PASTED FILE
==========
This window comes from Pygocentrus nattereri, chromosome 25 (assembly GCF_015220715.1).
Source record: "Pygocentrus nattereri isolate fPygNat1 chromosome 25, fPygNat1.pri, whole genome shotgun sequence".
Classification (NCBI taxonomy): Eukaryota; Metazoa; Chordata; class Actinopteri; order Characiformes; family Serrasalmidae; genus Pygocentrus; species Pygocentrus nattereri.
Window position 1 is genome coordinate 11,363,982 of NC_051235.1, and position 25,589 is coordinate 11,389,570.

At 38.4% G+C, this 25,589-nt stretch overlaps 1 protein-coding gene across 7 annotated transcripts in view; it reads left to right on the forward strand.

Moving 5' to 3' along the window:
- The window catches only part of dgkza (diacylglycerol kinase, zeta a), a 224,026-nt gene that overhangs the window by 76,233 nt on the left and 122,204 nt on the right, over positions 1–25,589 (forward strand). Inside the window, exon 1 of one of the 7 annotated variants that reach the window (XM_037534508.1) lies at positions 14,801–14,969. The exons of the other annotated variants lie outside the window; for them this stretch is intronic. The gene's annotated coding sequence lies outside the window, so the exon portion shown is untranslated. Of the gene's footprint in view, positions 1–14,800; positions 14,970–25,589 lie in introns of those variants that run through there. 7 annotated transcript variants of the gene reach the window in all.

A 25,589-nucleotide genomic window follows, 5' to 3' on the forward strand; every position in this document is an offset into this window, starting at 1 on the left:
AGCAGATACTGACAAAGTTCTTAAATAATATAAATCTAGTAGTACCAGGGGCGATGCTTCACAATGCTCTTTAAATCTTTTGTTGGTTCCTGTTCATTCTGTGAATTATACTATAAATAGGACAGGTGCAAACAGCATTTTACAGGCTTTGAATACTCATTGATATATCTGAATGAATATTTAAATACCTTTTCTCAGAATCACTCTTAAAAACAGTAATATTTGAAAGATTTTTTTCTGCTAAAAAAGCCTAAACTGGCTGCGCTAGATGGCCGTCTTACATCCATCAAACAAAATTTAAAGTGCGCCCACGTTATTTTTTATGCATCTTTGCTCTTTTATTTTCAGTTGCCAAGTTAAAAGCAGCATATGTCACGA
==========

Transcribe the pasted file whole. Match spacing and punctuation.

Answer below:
This window comes from Pygocentrus nattereri, chromosome 25 (assembly GCF_015220715.1).
Source record: "Pygocentrus nattereri isolate fPygNat1 chromosome 25, fPygNat1.pri, whole genome shotgun sequence".
Classification (NCBI taxonomy): Eukaryota; Metazoa; Chordata; class Actinopteri; order Characiformes; family Serrasalmidae; genus Pygocentrus; species Pygocentrus nattereri.
Window position 1 is genome coordinate 11,363,982 of NC_051235.1, and position 25,589 is coordinate 11,389,570.

At 38.4% G+C, this 25,589-nt stretch overlaps 1 protein-coding gene across 7 annotated transcripts in view; it reads left to right on the forward strand.

Moving 5' to 3' along the window:
- The window catches only part of dgkza (diacylglycerol kinase, zeta a), a 224,026-nt gene that overhangs the window by 76,233 nt on the left and 122,204 nt on the right, over positions 1–25,589 (forward strand). Inside the window, exon 1 of one of the 7 annotated variants that reach the window (XM_037534508.1) lies at positions 14,801–14,969. The exons of the other annotated variants lie outside the window; for them this stretch is intronic. The gene's annotated coding sequence lies outside the window, so the exon portion shown is untranslated. Of the gene's footprint in view, positions 1–14,800; positions 14,970–25,589 lie in introns of those variants that run through there. 7 annotated transcript variants of the gene reach the window in all.

A 25,589-nucleotide genomic window follows, 5' to 3' on the forward strand; every position in this document is an offset into this window, starting at 1 on the left:
AGCAGATACTGACAAAGTTCTTAAATAATATAAATCTAGTAGTACCAGGGGCGATGCTTCACAATGCTCTTTAAATCTTTTGTTGGTTCCTGTTCATTCTGTGAATTATACTATAAATAGGACAGGTGCAAACAGCATTTTACAGGCTTTGAATACTCATTGATATATCTGAATGAATATTTAAATACCTTTTCTCAGAATCACTCTTAAAAACAGTAATATTTGAAAGATTTTTTTCTGCTAAAAAAGCCTAAACTGGCTGCGCTAGATGGCCGTCTTACATCCATCAAACAAAATTTAAAGTGCGCCCACGTTATTTTTTATGCATCTTTGCTCTTTTATTTTCAGTTGCCAAGTTAAAAGCAGCATATGTCACGA